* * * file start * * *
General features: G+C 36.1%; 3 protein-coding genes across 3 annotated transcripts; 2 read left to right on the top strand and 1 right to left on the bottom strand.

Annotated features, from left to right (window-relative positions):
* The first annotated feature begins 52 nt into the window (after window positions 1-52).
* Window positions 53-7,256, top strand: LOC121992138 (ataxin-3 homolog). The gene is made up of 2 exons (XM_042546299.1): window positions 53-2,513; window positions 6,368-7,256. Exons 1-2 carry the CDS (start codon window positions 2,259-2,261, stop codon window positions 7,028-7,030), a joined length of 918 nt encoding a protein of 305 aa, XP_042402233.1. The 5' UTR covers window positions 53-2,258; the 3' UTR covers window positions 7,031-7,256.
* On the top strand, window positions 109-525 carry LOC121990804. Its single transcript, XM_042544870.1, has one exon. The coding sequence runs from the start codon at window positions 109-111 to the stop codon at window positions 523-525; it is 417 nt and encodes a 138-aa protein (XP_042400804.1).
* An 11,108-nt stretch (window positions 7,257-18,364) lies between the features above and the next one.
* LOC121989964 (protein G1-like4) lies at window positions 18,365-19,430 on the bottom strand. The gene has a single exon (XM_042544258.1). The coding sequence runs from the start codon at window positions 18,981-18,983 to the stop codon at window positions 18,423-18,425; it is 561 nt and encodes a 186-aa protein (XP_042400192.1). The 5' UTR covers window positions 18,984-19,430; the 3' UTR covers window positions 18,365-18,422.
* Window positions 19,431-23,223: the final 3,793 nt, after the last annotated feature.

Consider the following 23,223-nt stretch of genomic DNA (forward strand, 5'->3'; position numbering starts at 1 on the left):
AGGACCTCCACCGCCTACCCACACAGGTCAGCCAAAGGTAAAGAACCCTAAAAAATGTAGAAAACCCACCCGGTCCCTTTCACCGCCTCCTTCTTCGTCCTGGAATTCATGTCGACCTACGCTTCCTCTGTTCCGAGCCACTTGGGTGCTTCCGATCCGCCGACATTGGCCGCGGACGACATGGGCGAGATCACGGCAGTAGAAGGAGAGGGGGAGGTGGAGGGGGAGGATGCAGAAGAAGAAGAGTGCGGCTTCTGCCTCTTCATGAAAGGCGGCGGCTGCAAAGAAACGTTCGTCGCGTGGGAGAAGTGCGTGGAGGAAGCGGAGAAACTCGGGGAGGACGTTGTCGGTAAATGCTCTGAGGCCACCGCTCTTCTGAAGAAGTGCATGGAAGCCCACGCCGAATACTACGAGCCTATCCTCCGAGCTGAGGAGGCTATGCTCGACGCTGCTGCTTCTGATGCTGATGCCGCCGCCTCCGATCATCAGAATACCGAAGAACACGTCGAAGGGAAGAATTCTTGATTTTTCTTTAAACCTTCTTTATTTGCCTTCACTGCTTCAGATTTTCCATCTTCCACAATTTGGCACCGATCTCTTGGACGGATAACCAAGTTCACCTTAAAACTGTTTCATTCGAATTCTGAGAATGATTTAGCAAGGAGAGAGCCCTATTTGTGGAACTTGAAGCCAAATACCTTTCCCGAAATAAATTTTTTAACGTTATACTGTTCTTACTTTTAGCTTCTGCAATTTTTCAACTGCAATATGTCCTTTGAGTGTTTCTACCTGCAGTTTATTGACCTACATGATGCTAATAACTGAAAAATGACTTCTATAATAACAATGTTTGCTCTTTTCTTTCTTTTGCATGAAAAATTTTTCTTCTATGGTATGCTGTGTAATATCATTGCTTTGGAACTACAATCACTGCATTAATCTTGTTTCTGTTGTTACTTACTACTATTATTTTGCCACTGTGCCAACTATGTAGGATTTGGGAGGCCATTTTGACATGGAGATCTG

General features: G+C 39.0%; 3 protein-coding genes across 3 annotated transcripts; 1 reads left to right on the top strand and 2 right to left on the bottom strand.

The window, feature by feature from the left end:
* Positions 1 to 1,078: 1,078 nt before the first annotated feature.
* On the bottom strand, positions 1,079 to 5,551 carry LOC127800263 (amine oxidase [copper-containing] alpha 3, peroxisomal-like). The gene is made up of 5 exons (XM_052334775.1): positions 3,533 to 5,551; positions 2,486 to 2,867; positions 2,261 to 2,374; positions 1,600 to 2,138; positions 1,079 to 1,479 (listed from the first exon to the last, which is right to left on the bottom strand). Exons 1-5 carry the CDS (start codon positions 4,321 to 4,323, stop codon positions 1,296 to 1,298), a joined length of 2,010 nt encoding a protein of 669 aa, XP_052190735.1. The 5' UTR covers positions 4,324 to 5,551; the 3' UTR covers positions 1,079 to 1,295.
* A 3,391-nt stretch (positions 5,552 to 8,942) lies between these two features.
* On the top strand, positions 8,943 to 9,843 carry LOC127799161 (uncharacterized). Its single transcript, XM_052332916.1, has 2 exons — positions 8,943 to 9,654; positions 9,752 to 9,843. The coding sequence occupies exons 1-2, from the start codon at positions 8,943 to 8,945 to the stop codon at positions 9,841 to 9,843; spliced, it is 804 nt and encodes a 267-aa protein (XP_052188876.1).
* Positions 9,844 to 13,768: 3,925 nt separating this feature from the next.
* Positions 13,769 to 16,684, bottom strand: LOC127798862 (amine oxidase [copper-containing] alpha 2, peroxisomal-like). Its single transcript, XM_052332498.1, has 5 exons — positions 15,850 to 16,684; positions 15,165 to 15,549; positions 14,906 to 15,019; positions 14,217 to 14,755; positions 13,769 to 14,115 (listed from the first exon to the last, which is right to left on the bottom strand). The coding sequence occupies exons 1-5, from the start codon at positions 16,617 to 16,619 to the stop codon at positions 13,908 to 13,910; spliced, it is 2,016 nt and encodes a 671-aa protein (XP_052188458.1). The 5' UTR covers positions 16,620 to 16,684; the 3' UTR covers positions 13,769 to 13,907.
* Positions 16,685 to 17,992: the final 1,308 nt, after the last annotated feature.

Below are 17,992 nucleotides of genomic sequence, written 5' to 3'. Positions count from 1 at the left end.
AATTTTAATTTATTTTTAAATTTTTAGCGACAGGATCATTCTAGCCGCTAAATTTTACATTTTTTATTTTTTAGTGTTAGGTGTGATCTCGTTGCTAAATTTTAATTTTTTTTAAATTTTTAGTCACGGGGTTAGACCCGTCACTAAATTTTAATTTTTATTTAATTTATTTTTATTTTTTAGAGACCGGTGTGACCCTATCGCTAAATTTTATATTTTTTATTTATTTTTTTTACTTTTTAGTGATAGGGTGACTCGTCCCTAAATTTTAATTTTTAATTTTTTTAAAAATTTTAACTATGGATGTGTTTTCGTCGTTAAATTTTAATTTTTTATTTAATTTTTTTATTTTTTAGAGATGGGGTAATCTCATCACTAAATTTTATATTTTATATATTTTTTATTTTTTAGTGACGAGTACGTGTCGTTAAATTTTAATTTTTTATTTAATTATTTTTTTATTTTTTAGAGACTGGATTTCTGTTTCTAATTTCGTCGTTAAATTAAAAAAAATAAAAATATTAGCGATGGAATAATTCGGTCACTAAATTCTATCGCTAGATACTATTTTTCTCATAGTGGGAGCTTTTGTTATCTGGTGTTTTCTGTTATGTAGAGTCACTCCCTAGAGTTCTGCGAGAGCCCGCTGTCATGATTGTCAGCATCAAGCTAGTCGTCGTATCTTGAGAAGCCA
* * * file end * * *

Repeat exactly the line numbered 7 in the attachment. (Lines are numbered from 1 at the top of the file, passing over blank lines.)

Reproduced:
* LOC121989964 (protein G1-like4) lies at window positions 18,365-19,430 on the bottom strand. The gene has a single exon (XM_042544258.1). The coding sequence runs from the start codon at window positions 18,981-18,983 to the stop codon at window positions 18,423-18,425; it is 561 nt and encodes a 186-aa protein (XP_042400192.1). The 5' UTR covers window positions 18,984-19,430; the 3' UTR covers window positions 18,365-18,422.